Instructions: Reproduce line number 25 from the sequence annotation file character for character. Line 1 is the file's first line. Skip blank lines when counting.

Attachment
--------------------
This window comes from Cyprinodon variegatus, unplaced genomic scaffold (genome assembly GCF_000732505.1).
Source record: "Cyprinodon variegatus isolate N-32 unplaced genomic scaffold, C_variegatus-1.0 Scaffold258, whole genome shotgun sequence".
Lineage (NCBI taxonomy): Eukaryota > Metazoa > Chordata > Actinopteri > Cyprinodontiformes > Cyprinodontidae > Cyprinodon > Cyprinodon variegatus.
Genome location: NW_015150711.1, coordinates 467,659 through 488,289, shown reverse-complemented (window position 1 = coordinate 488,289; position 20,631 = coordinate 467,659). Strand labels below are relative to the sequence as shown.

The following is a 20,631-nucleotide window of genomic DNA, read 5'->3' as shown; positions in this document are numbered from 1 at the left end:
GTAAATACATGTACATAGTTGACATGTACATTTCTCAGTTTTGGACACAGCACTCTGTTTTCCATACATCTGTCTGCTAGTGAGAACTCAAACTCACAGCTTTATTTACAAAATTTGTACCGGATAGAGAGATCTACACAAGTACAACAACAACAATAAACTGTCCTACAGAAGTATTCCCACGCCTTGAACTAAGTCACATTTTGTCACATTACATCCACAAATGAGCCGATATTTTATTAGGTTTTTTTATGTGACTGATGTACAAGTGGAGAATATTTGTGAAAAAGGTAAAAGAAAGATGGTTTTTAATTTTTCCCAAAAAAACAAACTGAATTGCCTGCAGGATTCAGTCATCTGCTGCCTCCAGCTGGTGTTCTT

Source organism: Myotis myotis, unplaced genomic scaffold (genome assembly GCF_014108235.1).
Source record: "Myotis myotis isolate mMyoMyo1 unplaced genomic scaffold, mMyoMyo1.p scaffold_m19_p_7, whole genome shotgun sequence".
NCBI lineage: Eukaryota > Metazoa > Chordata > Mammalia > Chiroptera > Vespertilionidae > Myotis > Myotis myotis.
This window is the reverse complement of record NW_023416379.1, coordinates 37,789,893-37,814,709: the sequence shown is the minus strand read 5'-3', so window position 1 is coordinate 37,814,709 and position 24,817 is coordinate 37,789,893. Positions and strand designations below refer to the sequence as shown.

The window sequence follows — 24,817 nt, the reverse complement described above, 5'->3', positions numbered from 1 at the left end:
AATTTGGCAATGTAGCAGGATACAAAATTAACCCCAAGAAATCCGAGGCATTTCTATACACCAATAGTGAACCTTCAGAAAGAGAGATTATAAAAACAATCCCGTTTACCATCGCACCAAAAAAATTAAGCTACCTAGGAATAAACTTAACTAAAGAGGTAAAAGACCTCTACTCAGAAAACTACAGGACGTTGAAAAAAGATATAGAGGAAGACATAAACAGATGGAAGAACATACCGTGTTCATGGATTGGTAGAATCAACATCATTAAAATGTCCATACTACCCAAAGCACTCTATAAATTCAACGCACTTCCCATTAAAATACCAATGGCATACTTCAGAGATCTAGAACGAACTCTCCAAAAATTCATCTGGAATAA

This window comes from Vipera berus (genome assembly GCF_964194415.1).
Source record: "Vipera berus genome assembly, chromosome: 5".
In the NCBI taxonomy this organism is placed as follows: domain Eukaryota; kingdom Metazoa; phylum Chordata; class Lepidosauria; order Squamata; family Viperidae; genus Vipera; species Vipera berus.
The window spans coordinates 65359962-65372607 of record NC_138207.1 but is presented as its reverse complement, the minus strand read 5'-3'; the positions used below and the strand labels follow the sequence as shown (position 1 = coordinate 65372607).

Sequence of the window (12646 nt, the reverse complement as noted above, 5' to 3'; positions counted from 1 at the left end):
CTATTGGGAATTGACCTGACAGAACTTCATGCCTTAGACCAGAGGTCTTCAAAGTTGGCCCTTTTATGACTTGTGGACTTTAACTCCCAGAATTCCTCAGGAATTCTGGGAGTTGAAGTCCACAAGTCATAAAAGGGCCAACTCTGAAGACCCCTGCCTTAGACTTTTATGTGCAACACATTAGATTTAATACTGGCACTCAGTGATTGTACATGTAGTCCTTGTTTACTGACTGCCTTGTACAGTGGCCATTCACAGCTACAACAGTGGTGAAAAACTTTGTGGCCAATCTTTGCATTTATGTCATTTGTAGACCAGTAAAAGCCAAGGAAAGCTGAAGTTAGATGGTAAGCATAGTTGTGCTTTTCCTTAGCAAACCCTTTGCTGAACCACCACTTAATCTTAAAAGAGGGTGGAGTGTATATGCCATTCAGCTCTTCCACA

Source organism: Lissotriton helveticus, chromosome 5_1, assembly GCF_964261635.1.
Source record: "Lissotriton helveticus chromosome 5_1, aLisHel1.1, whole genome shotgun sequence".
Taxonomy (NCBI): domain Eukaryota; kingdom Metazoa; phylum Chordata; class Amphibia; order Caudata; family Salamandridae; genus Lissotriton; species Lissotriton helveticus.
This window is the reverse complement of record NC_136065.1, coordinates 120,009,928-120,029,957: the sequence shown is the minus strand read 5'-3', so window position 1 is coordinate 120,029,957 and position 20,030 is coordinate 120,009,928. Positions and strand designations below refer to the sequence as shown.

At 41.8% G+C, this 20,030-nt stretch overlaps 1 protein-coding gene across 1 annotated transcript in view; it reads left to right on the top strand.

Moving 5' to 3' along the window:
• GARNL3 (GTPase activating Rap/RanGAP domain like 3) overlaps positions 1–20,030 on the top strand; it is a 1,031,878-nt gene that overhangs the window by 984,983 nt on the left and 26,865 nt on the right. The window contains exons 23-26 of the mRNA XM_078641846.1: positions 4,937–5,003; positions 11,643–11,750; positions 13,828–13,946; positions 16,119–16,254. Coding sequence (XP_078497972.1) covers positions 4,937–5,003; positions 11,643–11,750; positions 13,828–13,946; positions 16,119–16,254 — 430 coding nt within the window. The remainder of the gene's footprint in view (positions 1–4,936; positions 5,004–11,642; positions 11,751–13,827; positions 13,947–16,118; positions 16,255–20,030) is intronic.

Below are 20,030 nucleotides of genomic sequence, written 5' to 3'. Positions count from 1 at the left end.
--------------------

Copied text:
• GARNL3 (GTPase activating Rap/RanGAP domain like 3) overlaps positions 1–20,030 on the top strand; it is a 1,031,878-nt gene that overhangs the window by 984,983 nt on the left and 26,865 nt on the right. The window contains exons 23-26 of the mRNA XM_078641846.1: positions 4,937–5,003; positions 11,643–11,750; positions 13,828–13,946; positions 16,119–16,254. Coding sequence (XP_078497972.1) covers positions 4,937–5,003; positions 11,643–11,750; positions 13,828–13,946; positions 16,119–16,254 — 430 coding nt within the window. The remainder of the gene's footprint in view (positions 1–4,936; positions 5,004–11,642; positions 11,751–13,827; positions 13,947–16,118; positions 16,255–20,030) is intronic.